COLUMBUS, Ohio — Troy Stacy had a vision.
Merging two pop culture hits: craft beer and vinyl records.
“Built this thing from the ground up,” he said. “Boot strapped it on our own. There were no bankers, no partner. This is something we did as a labor of love.”
Two years ago, Craft & Vinyl was born inside a refurbished building in Columbus' Grandview area, not only selling beer and records, but hosting musicians, improv and other talent.
“It’s really culture hub. It’s an absolute blast.”
Today, the music is dead. In the aftermath of Ohio’s response to the COVID-19 pandemic, his creation is on life support.
Revenue has dropped to nothing. The rent and other expenses pile up. Government-backed loans are elusive.
The future, unknown.
“I wish I could tell you…right now I’m flying by the seat of my pants,” he said.
Insurance? Sure, he has it. But his claim, like many other small businesses, was summarily denied.
“I was absolutely devastated…it was wrong... it was absolutely wrong.”
There were no exclusions for viruses or pandemics, even though Americans have seen these events before, albeit on a less grand scale. SARS and MERS prompted many insurance companies to place exclusions for viruses.
Cincinnati Insurance denied Stacy’s claim, and many others, finding no physical damage occurred to the business.
Stacy is now listed as lead plaintiff in a class-action lawsuit filed against the insurance company. A spokeswoman for Cincinnati Insurance did not respond for comment.
Two Ohio lawmakers have proposed legislation to essentially force insurance companies to pay the claims. Several other states have proposed similar laws. They are likely to be heavily opposed by insurance companies and lobbyists, arguing that awarding the claims could cripple the industry with billions of dollars in losses across the country.
A solution doesn’t appear to be in the offing.
“It’s heartbreaking to see what my fellow business owners are going through,” Stacy said. “Many of these guys aren’t getting the payroll protection program…and then there’s the back hand whammy from the insurance companies. That’s left a lot of people with simply no income.”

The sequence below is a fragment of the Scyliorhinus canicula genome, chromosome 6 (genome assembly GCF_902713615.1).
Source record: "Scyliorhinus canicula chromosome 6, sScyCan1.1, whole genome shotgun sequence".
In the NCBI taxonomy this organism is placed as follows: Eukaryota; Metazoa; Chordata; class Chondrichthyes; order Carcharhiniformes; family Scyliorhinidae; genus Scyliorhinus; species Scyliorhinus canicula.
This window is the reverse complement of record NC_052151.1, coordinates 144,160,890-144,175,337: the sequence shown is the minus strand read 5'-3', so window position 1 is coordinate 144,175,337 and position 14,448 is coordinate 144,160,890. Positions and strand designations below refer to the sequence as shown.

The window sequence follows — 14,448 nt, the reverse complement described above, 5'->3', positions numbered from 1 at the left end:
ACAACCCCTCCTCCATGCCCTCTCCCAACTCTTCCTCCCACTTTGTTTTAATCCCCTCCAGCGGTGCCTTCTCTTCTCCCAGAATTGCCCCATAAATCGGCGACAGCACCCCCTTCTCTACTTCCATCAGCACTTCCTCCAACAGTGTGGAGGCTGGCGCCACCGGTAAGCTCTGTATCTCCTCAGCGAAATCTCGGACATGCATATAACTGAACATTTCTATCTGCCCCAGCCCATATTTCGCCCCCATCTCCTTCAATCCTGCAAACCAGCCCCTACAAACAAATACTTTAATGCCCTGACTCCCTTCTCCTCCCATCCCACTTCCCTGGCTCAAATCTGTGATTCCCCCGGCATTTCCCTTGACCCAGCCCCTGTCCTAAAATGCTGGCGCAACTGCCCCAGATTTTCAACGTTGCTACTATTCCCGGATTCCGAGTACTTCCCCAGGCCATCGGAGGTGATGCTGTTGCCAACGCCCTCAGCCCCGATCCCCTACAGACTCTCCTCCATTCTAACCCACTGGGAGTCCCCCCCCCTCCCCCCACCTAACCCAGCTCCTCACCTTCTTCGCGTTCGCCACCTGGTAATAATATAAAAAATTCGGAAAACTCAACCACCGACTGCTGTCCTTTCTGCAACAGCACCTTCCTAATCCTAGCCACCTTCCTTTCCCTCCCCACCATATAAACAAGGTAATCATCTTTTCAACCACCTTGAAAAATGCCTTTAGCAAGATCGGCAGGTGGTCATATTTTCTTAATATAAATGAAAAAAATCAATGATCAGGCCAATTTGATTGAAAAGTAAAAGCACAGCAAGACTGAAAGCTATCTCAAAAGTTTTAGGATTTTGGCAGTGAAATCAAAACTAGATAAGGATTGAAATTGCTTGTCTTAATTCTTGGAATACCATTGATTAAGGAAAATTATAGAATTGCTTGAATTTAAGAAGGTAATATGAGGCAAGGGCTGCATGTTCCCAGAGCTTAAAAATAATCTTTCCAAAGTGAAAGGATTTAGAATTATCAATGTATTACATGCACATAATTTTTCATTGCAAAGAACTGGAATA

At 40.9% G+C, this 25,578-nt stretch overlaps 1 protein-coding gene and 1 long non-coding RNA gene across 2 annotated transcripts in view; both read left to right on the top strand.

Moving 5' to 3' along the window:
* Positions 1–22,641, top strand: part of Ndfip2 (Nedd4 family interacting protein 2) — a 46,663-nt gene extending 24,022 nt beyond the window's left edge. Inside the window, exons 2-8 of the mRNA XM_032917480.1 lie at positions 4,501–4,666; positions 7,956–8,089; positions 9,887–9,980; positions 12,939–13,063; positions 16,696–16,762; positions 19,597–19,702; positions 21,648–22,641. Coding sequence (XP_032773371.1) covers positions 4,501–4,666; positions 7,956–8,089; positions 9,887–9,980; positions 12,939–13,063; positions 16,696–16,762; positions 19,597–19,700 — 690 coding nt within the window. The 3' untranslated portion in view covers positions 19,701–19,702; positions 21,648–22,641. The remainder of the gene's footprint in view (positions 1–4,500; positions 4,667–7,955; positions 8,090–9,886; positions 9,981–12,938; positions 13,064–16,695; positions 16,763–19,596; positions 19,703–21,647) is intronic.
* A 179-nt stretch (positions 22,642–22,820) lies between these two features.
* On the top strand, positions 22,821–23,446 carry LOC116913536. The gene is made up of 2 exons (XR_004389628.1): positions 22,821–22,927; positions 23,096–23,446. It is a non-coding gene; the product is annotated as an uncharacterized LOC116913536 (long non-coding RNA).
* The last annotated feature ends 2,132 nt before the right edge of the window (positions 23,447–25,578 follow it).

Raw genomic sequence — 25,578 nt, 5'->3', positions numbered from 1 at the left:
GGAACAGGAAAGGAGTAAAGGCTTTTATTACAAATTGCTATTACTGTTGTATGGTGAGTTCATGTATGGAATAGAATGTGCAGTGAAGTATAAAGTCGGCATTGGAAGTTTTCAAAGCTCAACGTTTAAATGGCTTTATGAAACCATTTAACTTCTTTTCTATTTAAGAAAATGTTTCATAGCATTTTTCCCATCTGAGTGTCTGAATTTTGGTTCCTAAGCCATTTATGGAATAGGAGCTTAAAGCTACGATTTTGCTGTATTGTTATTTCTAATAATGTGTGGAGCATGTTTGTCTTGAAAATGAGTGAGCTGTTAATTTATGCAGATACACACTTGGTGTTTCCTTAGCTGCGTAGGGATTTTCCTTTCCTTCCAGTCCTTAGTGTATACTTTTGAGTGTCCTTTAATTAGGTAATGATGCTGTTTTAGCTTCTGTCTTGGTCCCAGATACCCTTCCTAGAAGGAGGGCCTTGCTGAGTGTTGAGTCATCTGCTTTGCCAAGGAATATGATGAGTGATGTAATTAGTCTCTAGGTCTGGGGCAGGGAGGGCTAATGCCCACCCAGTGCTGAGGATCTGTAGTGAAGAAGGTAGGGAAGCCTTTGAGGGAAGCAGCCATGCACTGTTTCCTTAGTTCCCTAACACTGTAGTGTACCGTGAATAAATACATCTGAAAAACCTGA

It’s a scenario playing out across the country as insurance companies deny COVID-19 claims by small business owners. At stake are potentially billions of dollars. It’s already led to a wave of class-action litigation that some predict will rival the scope of the massive opioid litigation cases.
“We believe it will be a national battle,” said attorney Kenneth Abbarno of the DiCello, Levitt Gutzler law firm. “We have not heard of any insurance company that honors any one of these appropriate claims.”
Insurance companies often contend the shutdown caused no quote “property damage” to businesses that would trigger business interruption claims.
But Chicago-based attorney Adam Levitt said property damage is ironically exactly the claim the insurance industry made for virus exclusions in 2006 after the MERS epidemic. He said his firm is in contact with hundreds of businesses facing insurance denials. Cincinnati Insurance is one of most targeted companies for the litigation.
The attorneys argue that business owners held up their end of the contract, paying premiums for coverage to protect them from loss business. In Stacy’s case, the government forced the closure based on the pandemic.
“Had they actually worked the right way these should all be immediately paid out,” Levitt said. “The fact that they’re crying poverty now or they want to hit the reset button, isn’t the way a contract works.”
For many small business owners, they’ve reached a crossroad of survival. Many may never reopen.
Stacy says he won’t back down.
“I hope to be made whole…I’ve always paid my premiums… they right here… I’ve done my end of the contract and i can’tS help but feel they need to do the same.”
You can read Stacy's lawsuit here.
Click here for our coronavirus section.